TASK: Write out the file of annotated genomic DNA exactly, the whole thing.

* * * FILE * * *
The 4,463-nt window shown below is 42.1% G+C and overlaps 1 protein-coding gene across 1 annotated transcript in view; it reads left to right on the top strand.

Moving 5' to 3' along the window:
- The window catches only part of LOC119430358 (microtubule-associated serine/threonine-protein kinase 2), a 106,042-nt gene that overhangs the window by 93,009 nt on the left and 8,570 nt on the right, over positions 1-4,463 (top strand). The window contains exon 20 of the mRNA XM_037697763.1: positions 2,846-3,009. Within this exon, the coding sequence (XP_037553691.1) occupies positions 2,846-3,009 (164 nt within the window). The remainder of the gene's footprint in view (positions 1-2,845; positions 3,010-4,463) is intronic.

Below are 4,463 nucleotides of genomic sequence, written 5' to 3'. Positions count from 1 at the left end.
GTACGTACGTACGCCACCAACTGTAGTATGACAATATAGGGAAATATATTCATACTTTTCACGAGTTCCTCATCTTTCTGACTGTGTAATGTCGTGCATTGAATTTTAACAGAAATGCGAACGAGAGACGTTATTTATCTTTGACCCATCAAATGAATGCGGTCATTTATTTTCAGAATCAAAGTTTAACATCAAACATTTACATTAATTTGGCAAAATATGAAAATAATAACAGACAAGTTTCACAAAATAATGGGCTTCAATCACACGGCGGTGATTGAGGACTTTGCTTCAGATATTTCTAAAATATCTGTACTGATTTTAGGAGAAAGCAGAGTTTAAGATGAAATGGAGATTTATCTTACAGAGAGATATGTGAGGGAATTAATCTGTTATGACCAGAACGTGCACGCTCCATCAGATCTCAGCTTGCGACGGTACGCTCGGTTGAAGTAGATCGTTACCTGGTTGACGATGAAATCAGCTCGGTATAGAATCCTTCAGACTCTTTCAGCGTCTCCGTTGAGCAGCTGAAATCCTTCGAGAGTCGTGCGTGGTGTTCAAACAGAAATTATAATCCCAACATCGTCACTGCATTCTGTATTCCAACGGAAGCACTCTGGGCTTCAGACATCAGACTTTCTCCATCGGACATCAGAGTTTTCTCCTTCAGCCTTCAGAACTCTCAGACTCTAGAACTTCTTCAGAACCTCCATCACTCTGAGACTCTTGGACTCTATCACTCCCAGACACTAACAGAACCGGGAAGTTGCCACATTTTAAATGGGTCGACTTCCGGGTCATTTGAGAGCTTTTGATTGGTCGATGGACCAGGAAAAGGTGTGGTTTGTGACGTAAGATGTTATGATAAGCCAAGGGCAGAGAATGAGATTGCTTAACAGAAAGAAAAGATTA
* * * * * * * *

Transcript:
The 4,463-nt window shown below is 42.1% G+C and overlaps 1 protein-coding gene across 1 annotated transcript in view; it reads left to right on the top strand.

Moving 5' to 3' along the window:
- The window catches only part of LOC119430358 (microtubule-associated serine/threonine-protein kinase 2), a 106,042-nt gene that overhangs the window by 93,009 nt on the left and 8,570 nt on the right, over positions 1-4,463 (top strand). The window contains exon 20 of the mRNA XM_037697763.1: positions 2,846-3,009. Within this exon, the coding sequence (XP_037553691.1) occupies positions 2,846-3,009 (164 nt within the window). The remainder of the gene's footprint in view (positions 1-2,845; positions 3,010-4,463) is intronic.

Below are 4,463 nucleotides of genomic sequence, written 5' to 3'. Positions count from 1 at the left end.
GTACGTACGTACGCCACCAACTGTAGTATGACAATATAGGGAAATATATTCATACTTTTCACGAGTTCCTCATCTTTCTGACTGTGTAATGTCGTGCATTGAATTTTAACAGAAATGCGAACGAGAGACGTTATTTATCTTTGACCCATCAAATGAATGCGGTCATTTATTTTCAGAATCAAAGTTTAACATCAAACATTTACATTAATTTGGCAAAATATGAAAATAATAACAGACAAGTTTCACAAAATAATGGGCTTCAATCACACGGCGGTGATTGAGGACTTTGCTTCAGATATTTCTAAAATATCTGTACTGATTTTAGGAGAAAGCAGAGTTTAAGATGAAATGGAGATTTATCTTACAGAGAGATATGTGAGGGAATTAATCTGTTATGACCAGAACGTGCACGCTCCATCAGATCTCAGCTTGCGACGGTACGCTCGGTTGAAGTAGATCGTTACCTGGTTGACGATGAAATCAGCTCGGTATAGAATCCTTCAGACTCTTTCAGCGTCTCCGTTGAGCAGCTGAAATCCTTCGAGAGTCGTGCGTGGTGTTCAAACAGAAATTATAATCCCAACATCGTCACTGCATTCTGTATTCCAACGGAAGCACTCTGGGCTTCAGACATCAGACTTTCTCCATCGGACATCAGAGTTTTCTCCTTCAGCCTTCAGAACTCTCAGACTCTAGAACTTCTTCAGAACCTCCATCACTCTGAGACTCTTGGACTCTATCACTCCCAGACACTAACAGAACCGGGAAGTTGCCACATTTTAAATGGGTCGACTTCCGGGTCATTTGAGAGCTTTTGATTGGTCGATGGACCAGGAAAAGGTGTGGTTTGTGACGTAAGATGTTATGATAAGCCAAGGGCAGAGAATGAGATTGCTTAACAGAAAGAAAAGATTA